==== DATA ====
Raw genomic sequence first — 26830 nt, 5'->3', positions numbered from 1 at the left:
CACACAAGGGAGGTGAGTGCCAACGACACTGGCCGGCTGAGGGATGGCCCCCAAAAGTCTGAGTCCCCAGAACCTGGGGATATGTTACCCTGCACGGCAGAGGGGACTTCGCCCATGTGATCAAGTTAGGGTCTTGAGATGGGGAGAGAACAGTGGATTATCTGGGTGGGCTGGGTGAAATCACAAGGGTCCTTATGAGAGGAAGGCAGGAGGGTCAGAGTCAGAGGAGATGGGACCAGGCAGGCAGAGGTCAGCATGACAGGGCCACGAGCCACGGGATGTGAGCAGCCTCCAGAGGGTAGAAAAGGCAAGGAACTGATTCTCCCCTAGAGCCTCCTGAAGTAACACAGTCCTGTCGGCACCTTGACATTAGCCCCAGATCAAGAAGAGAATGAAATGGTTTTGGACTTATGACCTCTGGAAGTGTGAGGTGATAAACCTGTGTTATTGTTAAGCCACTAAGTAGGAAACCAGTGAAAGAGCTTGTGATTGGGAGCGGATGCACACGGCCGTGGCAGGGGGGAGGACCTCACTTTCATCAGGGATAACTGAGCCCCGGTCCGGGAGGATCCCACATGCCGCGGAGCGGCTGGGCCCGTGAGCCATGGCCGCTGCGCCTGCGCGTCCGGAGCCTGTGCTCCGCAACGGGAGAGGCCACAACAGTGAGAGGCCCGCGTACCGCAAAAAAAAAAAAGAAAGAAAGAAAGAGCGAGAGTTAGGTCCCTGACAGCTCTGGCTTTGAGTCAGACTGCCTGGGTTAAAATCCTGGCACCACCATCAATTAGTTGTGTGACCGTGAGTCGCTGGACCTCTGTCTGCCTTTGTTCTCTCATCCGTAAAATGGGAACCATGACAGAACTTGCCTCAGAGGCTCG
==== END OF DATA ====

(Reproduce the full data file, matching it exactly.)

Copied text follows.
Raw genomic sequence first — 26830 nt, 5'->3', positions numbered from 1 at the left:
CACACAAGGGAGGTGAGTGCCAACGACACTGGCCGGCTGAGGGATGGCCCCCAAAAGTCTGAGTCCCCAGAACCTGGGGATATGTTACCCTGCACGGCAGAGGGGACTTCGCCCATGTGATCAAGTTAGGGTCTTGAGATGGGGAGAGAACAGTGGATTATCTGGGTGGGCTGGGTGAAATCACAAGGGTCCTTATGAGAGGAAGGCAGGAGGGTCAGAGTCAGAGGAGATGGGACCAGGCAGGCAGAGGTCAGCATGACAGGGCCACGAGCCACGGGATGTGAGCAGCCTCCAGAGGGTAGAAAAGGCAAGGAACTGATTCTCCCCTAGAGCCTCCTGAAGTAACACAGTCCTGTCGGCACCTTGACATTAGCCCCAGATCAAGAAGAGAATGAAATGGTTTTGGACTTATGACCTCTGGAAGTGTGAGGTGATAAACCTGTGTTATTGTTAAGCCACTAAGTAGGAAACCAGTGAAAGAGCTTGTGATTGGGAGCGGATGCACACGGCCGTGGCAGGGGGGAGGACCTCACTTTCATCAGGGATAACTGAGCCCCGGTCCGGGAGGATCCCACATGCCGCGGAGCGGCTGGGCCCGTGAGCCATGGCCGCTGCGCCTGCGCGTCCGGAGCCTGTGCTCCGCAACGGGAGAGGCCACAACAGTGAGAGGCCCGCGTACCGCAAAAAAAAAAAAGAAAGAAAGAAAGAGCGAGAGTTAGGTCCCTGACAGCTCTGGCTTTGAGTCAGACTGCCTGGGTTAAAATCCTGGCACCACCATCAATTAGTTGTGTGACCGTGAGTCGCTGGACCTCTGTCTGCCTTTGTTCTCTCATCCGTAAAATGGGAACCATGACAGAACTTGCCTCAGAGGCTCG